Summer

SummerSummer: You can’t touch it, you can’t have it.

Your mind is too big for your body.

Tuff n Tiny, like your older cousin calls you. Calls you from the corner where he’s smoking with his friends after church.

She won’t call when you’re in school. Just text.

You are holding everything the world wants from you in your phone and everything you want from the world. You are holding it in first, second, fourth periods. You are looking into it and searching through it. None of it belongs to you.

What belongs to you are three baby cousins who live with you. What belongs to you is the long, hard flutter of helicopters daytime, nighttime. The baby cousins will belong to you the whole weekend. They will never sit. They will pretend to be helicopters. They will pretend to shoot guns.

Summer, but not before the final essay and the final test and the final presentation.

What belongs to you is the headache sickness from the mold in the bathroom or the spray that was used to kill the bugs on the trees in your yard. What belongs to you is mono, and strep throat, and then the ping of the phone.

In fourth period she’s telling you everything and you’re looking in your lap in between problems.

In sixth period she passes by the door and you see her grin.

What belongs to you is the blush you can’t control.

You like your pants loose. You like your laces relaxed. You like things color coordinated. What belongs to you are the free Raiders tickets the second week of school. What belongs to you in three weeks is summer.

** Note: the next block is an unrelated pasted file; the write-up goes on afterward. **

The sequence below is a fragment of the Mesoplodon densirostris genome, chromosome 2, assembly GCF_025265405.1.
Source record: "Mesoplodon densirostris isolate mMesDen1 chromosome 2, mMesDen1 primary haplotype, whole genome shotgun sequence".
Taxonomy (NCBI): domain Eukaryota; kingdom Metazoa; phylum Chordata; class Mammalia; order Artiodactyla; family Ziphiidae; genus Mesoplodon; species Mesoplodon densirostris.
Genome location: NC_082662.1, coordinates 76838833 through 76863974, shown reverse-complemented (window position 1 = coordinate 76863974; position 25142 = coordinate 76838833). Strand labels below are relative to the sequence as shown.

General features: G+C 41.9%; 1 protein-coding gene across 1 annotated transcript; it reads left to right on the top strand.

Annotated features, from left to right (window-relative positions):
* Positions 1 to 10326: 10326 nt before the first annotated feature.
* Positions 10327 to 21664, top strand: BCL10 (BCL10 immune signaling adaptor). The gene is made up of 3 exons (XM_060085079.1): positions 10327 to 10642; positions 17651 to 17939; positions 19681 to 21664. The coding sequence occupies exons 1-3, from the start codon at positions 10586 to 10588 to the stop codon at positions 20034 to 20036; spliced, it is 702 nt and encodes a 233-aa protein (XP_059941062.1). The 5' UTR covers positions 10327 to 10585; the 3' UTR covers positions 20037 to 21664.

You’ll get a C in Math. You’ll get an A in history. You’ll get a B+ in English. You know what you want to write about.

Your mom left in summer. Your aunt died in the fall. Your babiest cousin was born last year in the spring and now he says your name like a mouthful of melted cheese.

Summer: it’s yours and it’s not yours.

You’ll work till ten. You’ll be out on the porch, out on the corner. You’ll say no when they ask if you want a hit. You’ll be bored for days on end.

Tuff n Tiny. What belongs to you are long Netflix nights and self-cooked dinners and the broken screen where the bugs get in and your babiest cousin laughing his head off at something stupid.

You said it in class because you had to read your story out loud. You said it in class about the lady on the bus who told you both you did not belong to God because you were laying your head on her shoulder.

You said I am gay in class like it was nothing and the other kids listened hard.

You are holding everything you want from the world and you’ll know it when it opens: the hot air of your street, the mountains painted on the neighbor’s fence, the sun going down over millions of cities, all yours, all at once.

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